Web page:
Summer is not starting out well for eleven-year-old Gregor. Instead of getting to go to camp, like his seven-year-old sister, he is stuck in roasting hot New York City babysitting his two-year-old sister, Boots, while also keeping an eye on his grandmother, who his some issues with her memory. His mother has to work full time in order to support them, and since his father disappeared two years earlier, life has been fairly rough on all of them. It really takes its toll on Gregor, though, who is clearly having to grow up quickly and assume more responsibilities than a typical eleven-year-old American boy.
One day Gregor takes Boots with him down to the laundry room in the basement of the building. Boots is a sunny child, and she entertains herself while Gregor sorts clothes and loads the machine. When he looks up and suddenly his sister is nowhere in sight, Gregor panics, searching all over the laundry room for her. Finally he sees her disappearing through a grate in the wall. He runs to her and grabs onto her legs to pull her out, but instead finds himself being sucked into the air chute himself. Soon he and Boots are falling in a slow, drifting sort of way reminiscent of Alice down the rabbit hole (although here, the slowness is explained by strange air currents).
When they reach the bottom they find themselves in a bizarre, frightening world of enormous rats, cockroaches and bats. They meet people who live in a beautiful hidden city, who speak in an odd but pleasant way, and who lead lives that Gregor can barely begin to comprehend. Before long Gregor is caught up in a quest that had been prophesied generations earlier, a quest that is harrowing, dangerous - in fact, it's downright deadly.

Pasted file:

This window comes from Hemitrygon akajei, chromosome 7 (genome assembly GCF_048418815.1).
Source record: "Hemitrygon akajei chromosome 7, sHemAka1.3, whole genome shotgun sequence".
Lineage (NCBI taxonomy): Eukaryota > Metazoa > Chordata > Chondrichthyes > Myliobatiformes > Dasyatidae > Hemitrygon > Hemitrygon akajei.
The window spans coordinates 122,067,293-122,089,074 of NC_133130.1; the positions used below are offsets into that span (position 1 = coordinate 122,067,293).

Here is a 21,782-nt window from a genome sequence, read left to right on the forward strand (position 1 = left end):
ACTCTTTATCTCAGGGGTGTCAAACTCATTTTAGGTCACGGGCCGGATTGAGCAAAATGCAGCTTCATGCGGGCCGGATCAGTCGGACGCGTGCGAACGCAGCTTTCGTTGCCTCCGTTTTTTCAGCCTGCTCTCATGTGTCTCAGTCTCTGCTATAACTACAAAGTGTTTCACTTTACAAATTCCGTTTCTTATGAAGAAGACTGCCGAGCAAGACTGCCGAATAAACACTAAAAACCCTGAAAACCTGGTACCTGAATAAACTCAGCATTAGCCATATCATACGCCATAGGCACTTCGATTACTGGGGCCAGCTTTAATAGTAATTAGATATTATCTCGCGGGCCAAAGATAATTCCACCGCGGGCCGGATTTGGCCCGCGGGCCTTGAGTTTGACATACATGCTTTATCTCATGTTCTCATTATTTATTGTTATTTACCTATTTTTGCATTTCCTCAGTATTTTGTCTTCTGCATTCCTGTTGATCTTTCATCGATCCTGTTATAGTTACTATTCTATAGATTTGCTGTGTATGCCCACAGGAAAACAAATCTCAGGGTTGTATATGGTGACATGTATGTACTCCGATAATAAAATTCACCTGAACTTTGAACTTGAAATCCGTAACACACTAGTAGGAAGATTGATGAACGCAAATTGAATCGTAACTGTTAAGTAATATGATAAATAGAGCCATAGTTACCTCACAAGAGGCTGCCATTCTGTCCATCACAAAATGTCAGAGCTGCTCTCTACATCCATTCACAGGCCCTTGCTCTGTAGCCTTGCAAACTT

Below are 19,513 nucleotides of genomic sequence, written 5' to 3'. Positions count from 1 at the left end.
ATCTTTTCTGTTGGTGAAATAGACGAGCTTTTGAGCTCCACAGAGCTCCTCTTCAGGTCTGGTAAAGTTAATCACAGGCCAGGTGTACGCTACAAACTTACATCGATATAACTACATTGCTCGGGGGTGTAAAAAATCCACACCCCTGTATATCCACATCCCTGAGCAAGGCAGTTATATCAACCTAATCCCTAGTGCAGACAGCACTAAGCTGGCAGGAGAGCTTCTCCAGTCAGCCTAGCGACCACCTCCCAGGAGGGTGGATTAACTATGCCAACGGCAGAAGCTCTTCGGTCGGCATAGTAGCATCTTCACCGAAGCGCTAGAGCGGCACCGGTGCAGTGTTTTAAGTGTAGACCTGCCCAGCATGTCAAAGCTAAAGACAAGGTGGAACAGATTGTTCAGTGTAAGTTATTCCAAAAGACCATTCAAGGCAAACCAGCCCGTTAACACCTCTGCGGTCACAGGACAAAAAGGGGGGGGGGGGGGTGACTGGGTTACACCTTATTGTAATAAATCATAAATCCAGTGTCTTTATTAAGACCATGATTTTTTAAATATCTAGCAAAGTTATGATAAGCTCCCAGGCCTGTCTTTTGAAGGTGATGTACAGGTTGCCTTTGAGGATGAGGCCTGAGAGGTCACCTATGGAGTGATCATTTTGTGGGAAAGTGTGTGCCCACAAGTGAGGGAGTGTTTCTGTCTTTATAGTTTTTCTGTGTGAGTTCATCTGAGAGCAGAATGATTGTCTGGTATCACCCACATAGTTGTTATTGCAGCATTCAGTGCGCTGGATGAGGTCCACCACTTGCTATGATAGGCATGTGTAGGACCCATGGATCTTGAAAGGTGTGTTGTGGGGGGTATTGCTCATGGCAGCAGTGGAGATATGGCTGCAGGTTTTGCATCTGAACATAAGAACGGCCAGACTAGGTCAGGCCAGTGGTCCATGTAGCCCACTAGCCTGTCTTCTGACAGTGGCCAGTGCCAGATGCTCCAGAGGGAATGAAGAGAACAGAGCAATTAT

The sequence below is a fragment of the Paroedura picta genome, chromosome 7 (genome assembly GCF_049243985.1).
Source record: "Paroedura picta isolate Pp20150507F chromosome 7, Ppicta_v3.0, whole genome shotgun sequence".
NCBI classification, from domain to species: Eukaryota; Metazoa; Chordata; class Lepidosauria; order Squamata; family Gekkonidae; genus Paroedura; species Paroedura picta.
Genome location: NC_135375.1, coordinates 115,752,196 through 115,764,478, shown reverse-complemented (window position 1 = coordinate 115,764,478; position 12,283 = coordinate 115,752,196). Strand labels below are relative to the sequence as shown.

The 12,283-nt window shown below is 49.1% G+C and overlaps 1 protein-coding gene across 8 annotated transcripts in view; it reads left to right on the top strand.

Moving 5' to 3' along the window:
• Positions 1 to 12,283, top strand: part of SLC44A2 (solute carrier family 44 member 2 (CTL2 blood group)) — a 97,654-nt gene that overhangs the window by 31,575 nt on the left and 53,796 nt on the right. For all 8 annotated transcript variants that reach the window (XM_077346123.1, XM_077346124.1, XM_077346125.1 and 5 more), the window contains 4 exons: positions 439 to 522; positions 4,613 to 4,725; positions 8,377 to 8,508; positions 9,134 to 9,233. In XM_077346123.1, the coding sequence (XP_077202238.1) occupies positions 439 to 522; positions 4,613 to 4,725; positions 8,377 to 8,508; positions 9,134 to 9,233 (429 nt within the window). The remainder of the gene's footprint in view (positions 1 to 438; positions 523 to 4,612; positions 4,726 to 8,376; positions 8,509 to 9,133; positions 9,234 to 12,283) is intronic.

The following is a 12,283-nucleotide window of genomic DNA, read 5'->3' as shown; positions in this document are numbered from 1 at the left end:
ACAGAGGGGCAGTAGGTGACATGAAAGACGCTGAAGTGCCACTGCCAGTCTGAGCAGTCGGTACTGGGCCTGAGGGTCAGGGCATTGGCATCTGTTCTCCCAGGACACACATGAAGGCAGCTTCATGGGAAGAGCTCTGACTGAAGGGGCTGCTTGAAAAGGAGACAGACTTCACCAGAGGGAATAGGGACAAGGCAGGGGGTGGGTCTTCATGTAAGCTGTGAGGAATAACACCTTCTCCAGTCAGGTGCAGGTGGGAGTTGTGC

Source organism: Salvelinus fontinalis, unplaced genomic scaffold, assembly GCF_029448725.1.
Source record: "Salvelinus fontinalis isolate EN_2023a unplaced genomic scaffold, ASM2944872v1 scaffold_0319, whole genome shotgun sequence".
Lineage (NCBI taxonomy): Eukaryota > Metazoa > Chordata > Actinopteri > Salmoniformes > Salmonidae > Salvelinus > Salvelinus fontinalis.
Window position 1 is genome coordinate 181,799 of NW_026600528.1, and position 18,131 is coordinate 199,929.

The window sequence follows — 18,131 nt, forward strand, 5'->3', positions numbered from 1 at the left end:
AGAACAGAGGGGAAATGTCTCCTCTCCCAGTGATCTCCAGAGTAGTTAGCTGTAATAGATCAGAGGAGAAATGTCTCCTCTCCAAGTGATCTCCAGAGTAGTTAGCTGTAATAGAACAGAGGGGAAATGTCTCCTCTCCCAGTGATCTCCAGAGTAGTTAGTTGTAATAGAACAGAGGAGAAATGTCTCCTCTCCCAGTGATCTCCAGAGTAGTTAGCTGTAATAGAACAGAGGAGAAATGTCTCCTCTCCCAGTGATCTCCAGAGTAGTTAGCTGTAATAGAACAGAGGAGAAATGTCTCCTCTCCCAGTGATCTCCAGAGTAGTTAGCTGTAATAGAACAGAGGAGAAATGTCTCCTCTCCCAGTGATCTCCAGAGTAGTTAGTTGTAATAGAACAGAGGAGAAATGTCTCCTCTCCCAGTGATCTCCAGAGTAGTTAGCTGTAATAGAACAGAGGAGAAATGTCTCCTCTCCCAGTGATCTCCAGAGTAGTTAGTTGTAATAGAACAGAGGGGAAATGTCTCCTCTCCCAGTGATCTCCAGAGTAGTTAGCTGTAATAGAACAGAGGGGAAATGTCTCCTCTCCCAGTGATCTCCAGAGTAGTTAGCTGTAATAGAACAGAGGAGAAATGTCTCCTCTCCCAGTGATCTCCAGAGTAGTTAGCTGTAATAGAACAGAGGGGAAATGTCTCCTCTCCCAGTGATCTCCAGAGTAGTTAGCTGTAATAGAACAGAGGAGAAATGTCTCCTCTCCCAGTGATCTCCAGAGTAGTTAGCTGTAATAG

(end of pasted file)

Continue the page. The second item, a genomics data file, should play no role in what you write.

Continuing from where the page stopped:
I have been hearing good things about this series from many of the young patrons of my library, and at first I resisted - do I really need another series to get caught up in? When I saw the audiobook, I decided that would be a good way to check it out, and I was very glad I did. Not only is it a riveting adventure tale, but it involves well-developed characters whom I came to truly care about. I loved Gregor's relationship with little Boots - while at times he grew impatient with her (what eleven-year-old wouldn't?), their interactions were so sweet and real, and Boots, a child with very little vocabulary, effortlessly worms her way into the hearts of everyone around her, including this reader.
I enjoyed the dynamics of the characters' relationships, particularly those on the quest, who are of different species and backgrounds. It was an effective portrayal of people with a common goal trying to work together, even though under normal circumstances they would not spend much time together at all. This would be a great choice for a children's book club or a group classroom read, because there are many fascinating discussion points. I very much enjoyed Paul Boehmer's excellent narration; he truly brought the story to life with his expressive storytelling style.
For those of you who are reluctant to start a new series: it appears this one concludes with book five. I will doubtless be disappointed when that happens, but for now, it feels good to know the this series is not an open-ended commitment! While this first volume has a very definite and satisfying conclusion, there is certainly room for the story to continue. I look forward to following the further adventures of Gregor (and, I hope, Boots) in the Underland.
Books in the Underland Chronicles:
1. Gregor the Overlander
2. Gregor and the Prophecy of Bane
3. Gregor and the Curse of the Warmbloods
4. Gregor and the Marks of Secret
5. Gregor and the Code of Claw
Gregor the Overlander (#1 in The Underland Chronicles) by Suzanne Collins; read by Paul Boehmer (Listening Library, 2005)
Also reviewed at:
Julie Sternberg: "You'll forget the roaches are roaches. You'll even grow to like them. Really."
Novel Reads: "Gregor the Overlander is one fantastic thrill ride for readers of any age."